My Fair Lady Review

In Utah Festival Opera & Musical Theatre's production of Lerner and Loewe's classic musical My Fair Lady, Cockney flower girl Eliza Doolittle (the lovely Vanessa Ballam) transforms into a sophisticated lady of society under the tutelage of dialect coach Professor Henry Higgins, ably played by Kyle Pfortmiller. The sets, costumes, staging, singing, and acting are all top-notch in UFOMT's rendition of the show. If one "fault" could be found with the production, it's that Vanessa Ballam's beautiful, classically-trained voice shines too brightly through the harsh, flat tones of Eliza's native dialect. Vanessa's acting, though, perfectly suited the role. It's in her blood, of course. Her father (and UFOMT founder) Michael Ballam, disguised under a bulbous nose and layers of makeup, stole the show in his comic turn as Eliza's father Alfred Doolittle.

Another stand-out was the quartet of men who sing with Eliza on "Wouldn't It Be Loverly?". I particularly noticed the sweetly soaring voice of the tenor. The whole chorus, in fact, was excellent as an ensemble and in their individually highlighted parts. A strong ensemble is a hallmark of UFOMT's shows. The performers come from all over the country, and are auditioned and hand-picked by Michael Ballam.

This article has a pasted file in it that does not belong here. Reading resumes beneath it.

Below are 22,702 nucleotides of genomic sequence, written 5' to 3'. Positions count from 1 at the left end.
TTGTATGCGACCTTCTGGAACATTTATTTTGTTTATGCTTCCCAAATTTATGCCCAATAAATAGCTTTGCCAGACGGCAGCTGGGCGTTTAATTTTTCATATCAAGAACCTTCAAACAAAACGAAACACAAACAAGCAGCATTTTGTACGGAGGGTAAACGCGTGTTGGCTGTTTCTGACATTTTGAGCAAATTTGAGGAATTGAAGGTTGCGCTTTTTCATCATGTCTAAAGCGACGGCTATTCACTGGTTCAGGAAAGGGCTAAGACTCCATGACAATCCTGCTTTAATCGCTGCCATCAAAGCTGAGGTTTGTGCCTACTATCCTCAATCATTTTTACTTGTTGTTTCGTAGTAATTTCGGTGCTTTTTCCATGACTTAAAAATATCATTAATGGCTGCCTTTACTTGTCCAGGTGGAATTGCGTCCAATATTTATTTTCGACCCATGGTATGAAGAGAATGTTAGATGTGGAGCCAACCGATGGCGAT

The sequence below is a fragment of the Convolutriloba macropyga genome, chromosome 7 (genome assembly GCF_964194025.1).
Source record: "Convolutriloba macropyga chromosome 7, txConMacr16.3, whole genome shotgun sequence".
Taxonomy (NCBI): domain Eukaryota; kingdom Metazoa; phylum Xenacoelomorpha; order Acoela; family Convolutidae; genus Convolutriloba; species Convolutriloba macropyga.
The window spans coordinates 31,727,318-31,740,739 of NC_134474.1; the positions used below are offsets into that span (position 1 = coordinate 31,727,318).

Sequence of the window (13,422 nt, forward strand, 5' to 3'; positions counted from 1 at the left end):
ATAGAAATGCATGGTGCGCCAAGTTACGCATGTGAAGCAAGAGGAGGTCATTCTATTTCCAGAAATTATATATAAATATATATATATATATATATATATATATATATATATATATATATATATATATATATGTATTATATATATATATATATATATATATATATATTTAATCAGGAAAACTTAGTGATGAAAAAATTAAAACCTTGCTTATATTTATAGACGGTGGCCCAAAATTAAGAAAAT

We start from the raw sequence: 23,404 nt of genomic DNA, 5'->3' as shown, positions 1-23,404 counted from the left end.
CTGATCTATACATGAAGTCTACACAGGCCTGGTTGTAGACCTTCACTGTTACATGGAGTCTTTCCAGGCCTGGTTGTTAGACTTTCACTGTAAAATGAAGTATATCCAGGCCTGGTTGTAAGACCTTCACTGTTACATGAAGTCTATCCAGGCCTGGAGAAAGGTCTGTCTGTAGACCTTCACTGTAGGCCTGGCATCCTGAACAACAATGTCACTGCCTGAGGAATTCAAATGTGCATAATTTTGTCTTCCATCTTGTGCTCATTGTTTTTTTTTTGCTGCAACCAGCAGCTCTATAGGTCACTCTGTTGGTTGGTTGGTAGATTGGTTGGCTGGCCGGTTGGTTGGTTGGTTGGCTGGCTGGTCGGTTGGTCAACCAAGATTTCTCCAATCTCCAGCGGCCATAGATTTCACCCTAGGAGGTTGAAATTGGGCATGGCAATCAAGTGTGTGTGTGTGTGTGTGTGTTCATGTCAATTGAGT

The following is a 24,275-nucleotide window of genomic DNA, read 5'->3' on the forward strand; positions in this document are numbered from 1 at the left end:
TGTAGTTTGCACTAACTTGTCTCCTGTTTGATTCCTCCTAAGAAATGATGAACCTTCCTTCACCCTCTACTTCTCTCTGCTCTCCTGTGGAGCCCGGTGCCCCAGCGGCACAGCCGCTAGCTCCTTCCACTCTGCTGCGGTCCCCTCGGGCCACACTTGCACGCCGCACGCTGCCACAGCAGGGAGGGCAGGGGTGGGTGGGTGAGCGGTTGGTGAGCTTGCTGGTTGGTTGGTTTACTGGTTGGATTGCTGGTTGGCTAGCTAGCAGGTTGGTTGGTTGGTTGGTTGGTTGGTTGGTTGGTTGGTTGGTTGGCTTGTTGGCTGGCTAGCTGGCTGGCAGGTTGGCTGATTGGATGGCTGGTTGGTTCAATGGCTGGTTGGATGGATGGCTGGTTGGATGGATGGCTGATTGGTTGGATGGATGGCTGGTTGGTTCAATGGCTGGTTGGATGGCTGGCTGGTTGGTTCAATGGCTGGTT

Costumes and sets were attractive and well-designed. I did wonder why we didn't see the black-and-white dress pictured above during the show. (It's a distinctive costume from the "Ascot Opening Day" scene.) Instead Eliza wore a pastel confection and carried a ruffly parasol that gave her a lot of trouble, to hilarious effect. The whole scene is traditionally one of the showpieces of My Fair Lady, musically and comically, and it lived up to expectations.

Funny and heart-wrenching by turns, and filled with catchy tunes, My Fair Lady is a good introduction to musical theater. Whether you're a longtime musical fan or not, I encourage you to see this performance. The remaining show dates are July 20, 25, 28 (matinee), August 3 (matinee), 9 (matinee), and 11. Single ticket prices range from $12 to $76, with half price tickets available for students and children. Or take advantage of UFOMT's season design, which allows one to attend all four shows in one weekend. Visit for details.


Special mention should be made of UFOMT's venue, the beautiful Ellen Eccles Theatre. Read about the theater's history here. The neoclassical interior rivals theaters I've visited in San Francisco and New York City.

Interior of the Ellen Eccles Theatre, photo from UFOMT website

Detail of balconies and phoenix mural. Photo credit: Wally Bloss, Executive Director of the Cache Valley Center for the Arts


Have you been/are you going to any shows this year at UFOMT or at the Old Lyric? What's your favorite musical?

Wednesday, July 18, 2012

So Messy, Yet So Good: Philly Cheese Steak by Street Eats Food Truck